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International Travelers: Make Sure You Have Your Measles Vaccine

Following a recent measles case in Michigan, the Michigan Department of Community Health (MDCH) is advising all residents to make certain they are protected against the disease. In early May, an unvaccinated 8 month-old Michigan infant who traveled with family members to Pakistan was diagnosed with the illness upon returning home.

 

Infants as young as 6 months of age who will be traveling abroad should receive a dose of measles vaccine at least two weeks before departure because of the high risk associated with travel, according to the Centers for Disease Control and Prevention (CDC). Two measles vaccine doses are routinely given in childhood, at 1 year of age and the other at 4-6 years of age.

 

“Measles is a very rare disease in the U.S., but is quite common in many parts of the world. Travel is a risk for anyone not immune to measles, which is extremely contagious,” said Dr. Matthew Davis, Chief Medical Executive with the MDCH. “Recent outbreaks have been reported in other parts of the world. With the summer travel season at hand it is especially important that travelers be protected.”

 

Measles spreads through coughing and sneezing. The disease is characterized by a red, raised rash. The rash is preceded by a high fever, red and watery eyes, coughing, and runny nose. The time between exposure to the virus and the rash appearing is about two weeks.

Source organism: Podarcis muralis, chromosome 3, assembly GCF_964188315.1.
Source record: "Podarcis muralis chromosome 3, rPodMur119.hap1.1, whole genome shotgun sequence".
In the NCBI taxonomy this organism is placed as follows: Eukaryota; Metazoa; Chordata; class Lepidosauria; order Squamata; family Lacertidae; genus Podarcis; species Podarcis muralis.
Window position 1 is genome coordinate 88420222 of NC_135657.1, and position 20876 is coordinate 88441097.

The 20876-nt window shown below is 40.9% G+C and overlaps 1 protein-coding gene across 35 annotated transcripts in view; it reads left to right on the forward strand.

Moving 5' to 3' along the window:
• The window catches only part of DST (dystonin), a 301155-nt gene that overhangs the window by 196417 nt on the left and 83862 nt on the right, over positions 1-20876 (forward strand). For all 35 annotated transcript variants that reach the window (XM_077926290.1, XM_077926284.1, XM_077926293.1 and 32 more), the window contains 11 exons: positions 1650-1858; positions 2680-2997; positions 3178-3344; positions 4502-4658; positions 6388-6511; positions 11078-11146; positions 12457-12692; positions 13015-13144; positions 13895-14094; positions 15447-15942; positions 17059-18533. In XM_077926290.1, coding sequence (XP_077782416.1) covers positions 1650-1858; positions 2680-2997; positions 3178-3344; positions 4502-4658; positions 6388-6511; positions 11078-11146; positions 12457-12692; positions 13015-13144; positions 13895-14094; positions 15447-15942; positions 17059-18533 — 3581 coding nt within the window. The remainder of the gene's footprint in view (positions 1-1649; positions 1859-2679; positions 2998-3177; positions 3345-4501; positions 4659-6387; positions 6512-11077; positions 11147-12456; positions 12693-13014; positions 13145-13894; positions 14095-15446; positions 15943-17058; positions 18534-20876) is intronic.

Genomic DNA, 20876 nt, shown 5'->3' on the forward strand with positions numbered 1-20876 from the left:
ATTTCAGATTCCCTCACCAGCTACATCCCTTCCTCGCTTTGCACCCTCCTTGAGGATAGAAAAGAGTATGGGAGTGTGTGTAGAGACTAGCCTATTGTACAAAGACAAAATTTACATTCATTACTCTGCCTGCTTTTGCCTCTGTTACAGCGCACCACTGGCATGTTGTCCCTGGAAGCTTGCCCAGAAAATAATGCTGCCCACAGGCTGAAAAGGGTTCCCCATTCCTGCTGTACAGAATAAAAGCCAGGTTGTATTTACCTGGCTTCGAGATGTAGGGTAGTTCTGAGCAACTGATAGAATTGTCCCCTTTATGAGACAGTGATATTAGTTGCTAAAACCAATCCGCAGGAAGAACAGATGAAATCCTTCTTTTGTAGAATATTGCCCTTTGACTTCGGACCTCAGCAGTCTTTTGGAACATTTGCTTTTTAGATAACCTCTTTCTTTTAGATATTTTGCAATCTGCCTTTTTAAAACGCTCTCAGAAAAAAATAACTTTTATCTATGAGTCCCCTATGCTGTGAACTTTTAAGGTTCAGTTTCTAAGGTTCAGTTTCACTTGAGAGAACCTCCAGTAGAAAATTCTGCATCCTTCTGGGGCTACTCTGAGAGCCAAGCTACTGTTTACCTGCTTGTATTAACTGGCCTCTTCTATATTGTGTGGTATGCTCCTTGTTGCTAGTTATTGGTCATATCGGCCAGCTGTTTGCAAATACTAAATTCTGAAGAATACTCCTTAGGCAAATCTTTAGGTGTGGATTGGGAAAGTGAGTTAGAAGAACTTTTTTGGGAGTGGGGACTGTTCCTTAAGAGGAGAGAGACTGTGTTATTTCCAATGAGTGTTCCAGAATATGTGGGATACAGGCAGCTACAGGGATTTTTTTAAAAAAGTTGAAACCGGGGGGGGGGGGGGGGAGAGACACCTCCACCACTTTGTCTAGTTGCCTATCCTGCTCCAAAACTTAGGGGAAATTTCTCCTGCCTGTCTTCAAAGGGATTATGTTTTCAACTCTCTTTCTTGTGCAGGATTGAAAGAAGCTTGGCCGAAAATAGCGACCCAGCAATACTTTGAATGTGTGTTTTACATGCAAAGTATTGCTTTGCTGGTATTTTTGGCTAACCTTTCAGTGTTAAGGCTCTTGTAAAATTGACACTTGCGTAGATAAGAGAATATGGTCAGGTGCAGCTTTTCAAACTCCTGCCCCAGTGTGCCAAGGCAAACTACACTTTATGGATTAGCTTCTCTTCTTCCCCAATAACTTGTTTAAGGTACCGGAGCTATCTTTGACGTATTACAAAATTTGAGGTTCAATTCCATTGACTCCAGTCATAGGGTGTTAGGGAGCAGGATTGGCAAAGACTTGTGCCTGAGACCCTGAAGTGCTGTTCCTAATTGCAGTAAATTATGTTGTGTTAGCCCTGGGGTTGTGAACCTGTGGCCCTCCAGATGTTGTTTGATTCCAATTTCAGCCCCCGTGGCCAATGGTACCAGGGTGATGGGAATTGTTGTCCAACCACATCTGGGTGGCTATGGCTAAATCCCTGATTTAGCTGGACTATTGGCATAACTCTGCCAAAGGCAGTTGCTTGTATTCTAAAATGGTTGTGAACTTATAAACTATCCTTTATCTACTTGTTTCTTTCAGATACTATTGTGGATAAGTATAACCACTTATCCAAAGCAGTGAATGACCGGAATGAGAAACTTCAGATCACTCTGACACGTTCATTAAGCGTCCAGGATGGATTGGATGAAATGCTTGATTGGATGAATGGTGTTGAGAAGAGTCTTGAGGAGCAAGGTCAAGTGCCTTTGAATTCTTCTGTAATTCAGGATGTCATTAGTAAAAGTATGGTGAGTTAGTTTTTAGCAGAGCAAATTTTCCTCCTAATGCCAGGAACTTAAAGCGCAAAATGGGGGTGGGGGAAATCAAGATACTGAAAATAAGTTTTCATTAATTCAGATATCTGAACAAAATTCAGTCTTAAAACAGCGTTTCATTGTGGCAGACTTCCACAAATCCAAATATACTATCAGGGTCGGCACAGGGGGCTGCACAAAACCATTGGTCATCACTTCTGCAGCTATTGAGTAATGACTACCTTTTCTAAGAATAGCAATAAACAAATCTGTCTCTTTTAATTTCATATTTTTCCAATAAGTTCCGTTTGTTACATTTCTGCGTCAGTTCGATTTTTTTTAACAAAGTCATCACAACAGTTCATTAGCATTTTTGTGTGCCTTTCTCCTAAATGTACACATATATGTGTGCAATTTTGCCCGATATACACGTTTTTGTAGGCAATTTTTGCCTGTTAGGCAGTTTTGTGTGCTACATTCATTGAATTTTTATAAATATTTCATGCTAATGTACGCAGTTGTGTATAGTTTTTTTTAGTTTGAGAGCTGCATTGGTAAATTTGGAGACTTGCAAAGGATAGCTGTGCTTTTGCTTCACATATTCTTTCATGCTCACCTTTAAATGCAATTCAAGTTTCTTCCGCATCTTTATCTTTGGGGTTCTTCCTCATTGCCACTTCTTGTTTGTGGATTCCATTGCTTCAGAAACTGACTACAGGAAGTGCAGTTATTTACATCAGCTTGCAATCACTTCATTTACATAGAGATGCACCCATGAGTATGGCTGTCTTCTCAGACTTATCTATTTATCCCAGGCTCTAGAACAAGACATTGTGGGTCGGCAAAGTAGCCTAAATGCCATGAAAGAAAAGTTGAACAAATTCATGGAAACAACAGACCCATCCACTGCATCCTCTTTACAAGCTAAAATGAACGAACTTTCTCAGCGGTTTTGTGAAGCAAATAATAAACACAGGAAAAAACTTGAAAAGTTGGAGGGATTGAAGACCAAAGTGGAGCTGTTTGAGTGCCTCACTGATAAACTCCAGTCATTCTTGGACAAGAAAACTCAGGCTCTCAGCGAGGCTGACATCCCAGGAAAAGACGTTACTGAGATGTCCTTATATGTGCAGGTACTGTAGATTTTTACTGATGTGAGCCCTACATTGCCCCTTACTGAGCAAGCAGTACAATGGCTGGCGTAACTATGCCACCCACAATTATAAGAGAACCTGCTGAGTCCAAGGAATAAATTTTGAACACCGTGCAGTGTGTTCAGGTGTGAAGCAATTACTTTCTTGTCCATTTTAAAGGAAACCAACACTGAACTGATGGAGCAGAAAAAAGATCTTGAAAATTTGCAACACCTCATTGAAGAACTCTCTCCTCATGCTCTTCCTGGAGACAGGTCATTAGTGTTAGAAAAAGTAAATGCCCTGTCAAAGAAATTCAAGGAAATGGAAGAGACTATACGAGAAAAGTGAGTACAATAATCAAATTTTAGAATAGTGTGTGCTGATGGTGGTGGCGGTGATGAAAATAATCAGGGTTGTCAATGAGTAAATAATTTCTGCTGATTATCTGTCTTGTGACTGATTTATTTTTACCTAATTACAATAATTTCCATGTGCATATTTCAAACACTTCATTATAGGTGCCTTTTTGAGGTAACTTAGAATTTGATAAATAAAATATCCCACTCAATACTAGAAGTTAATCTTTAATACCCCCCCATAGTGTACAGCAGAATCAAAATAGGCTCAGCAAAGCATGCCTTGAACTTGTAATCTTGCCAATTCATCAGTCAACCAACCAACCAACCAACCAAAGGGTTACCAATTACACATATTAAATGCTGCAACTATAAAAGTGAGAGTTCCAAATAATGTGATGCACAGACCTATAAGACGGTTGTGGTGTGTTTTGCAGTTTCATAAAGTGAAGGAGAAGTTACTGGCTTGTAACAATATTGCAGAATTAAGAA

The disease was once so common that virtually everyone had it in childhood. Millions of cases occurred every year in the U.S., with between 400 and 500 measles-related deaths annually. The licensure of a measles vaccine in 1963, followed by its routine use in childhood, resulted in a steady decline in cases in the U.S. In 2000, measles was certified as eliminated in this country. All Michigan residents, including adults and adolescents, should check with their physician to make sure they have been protected against measles and other important vaccine-preventable diseases.

 

“Measles can be prevented through vaccination.  This is an important reminder that anyone who is going to travel outside of the U.S. should get a dose of measles vaccine, as should anyone who is uncertain of their measles immunity status,” said Dr. Davis.  “If you have questions about whether you should get vaccinated against measles, please contact your health care provider.”

 

The measles vaccine and other vaccines have been proven to be highly effective and very safe. In the U.S., measles vaccine is given as a combination vaccine known as MMR that also protects against mumps and rubella. For more information about measles or the vaccine, visit the CDC website at www.cdc.gov/measles